(Portions of this text are reproduced from the Change.LA website)
In the UCLA Department of Atmospheric and Oceanic Sciences study released December 2014, Dr. Alex Hall and his research team looked at the total amount of precipitation—rain and snow—that falls in the Los Angeles region’s wet season, during the months of December through March. Their key finding was that Los Angeles can expect roughly the same amount of total precipitation throughout the 21st century as it received in the last few decades of the 20th century. In the present-day climate, the region experiences wide swings in precipitation from year to year, and the UCLA researchers behind the study expect this variability to continue under climate change.
Over this century, Southern Californians may be at an increased risk of flooding and will have smaller windows of time to capture local water because, although the UCLA researchers found that the amount of precipitation is expected to remain nearly the same, more will fall as rain instead of snow. “Although we don’t expect the total amount of precipitation to change much, we know from the snowfall study that warmer temperatures will cause less of that precipitation to fall as snow,” says Dr. Hall.
Preparing for the Future
While snow stored in the mountains generally melts in the spring, rainfall runs off the mountains immediately, which poses a greater risk of flooding and shortens the chance to capture water. The previous snowfall study’s findings indicate that more precipitation falling as rain instead of snow will result in higher wintertime flows. Neither the precipitation nor the snowfall study quantified these potential flows, but it is possible they would require new infrastructure to bolster the region’s ability to control floods and capture water.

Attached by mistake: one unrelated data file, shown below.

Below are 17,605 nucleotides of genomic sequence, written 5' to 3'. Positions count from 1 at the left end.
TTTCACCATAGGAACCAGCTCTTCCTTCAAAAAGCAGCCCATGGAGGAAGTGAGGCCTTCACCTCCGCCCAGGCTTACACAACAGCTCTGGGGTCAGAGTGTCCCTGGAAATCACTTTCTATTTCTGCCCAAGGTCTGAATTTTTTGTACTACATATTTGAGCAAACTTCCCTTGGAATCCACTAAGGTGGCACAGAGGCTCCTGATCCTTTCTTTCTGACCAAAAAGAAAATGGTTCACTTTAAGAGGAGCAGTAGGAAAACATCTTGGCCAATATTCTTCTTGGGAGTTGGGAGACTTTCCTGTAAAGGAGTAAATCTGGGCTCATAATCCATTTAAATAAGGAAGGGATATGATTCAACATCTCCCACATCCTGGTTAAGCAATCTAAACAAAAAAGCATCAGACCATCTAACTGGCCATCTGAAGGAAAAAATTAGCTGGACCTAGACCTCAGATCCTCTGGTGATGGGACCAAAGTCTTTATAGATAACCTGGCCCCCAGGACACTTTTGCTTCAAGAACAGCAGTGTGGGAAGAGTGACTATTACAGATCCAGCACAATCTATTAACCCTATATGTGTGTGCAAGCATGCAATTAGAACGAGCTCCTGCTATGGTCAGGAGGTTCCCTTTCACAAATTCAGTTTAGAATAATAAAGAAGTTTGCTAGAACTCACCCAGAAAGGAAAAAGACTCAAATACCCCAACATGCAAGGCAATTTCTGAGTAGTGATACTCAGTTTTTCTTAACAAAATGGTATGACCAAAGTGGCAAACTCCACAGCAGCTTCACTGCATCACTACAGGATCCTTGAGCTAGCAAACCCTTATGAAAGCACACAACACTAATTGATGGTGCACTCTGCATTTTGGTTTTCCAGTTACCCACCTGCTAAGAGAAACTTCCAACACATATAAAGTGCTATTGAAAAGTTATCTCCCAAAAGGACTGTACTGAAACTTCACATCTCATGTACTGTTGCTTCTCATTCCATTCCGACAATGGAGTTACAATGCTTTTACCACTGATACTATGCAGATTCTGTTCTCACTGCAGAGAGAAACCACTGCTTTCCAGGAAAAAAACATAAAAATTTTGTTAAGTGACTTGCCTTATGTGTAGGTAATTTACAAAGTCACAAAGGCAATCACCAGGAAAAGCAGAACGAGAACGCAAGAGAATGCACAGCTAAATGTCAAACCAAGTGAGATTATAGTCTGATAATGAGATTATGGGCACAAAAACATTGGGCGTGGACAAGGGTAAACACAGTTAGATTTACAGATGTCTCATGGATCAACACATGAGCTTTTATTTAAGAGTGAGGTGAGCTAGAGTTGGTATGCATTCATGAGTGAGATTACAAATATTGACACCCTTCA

Effects on Environmental Planning
We know that water is often a key issue in the planning process and is a critical factor in new development. As we begin to rely more on rainfall and less on snow, it will surely present new challenges to water retention and treatment and become an issue that local and state government needs to begin to address if we are to fully utilize this changing resource, maximizing retention and minimizing runoff and loss.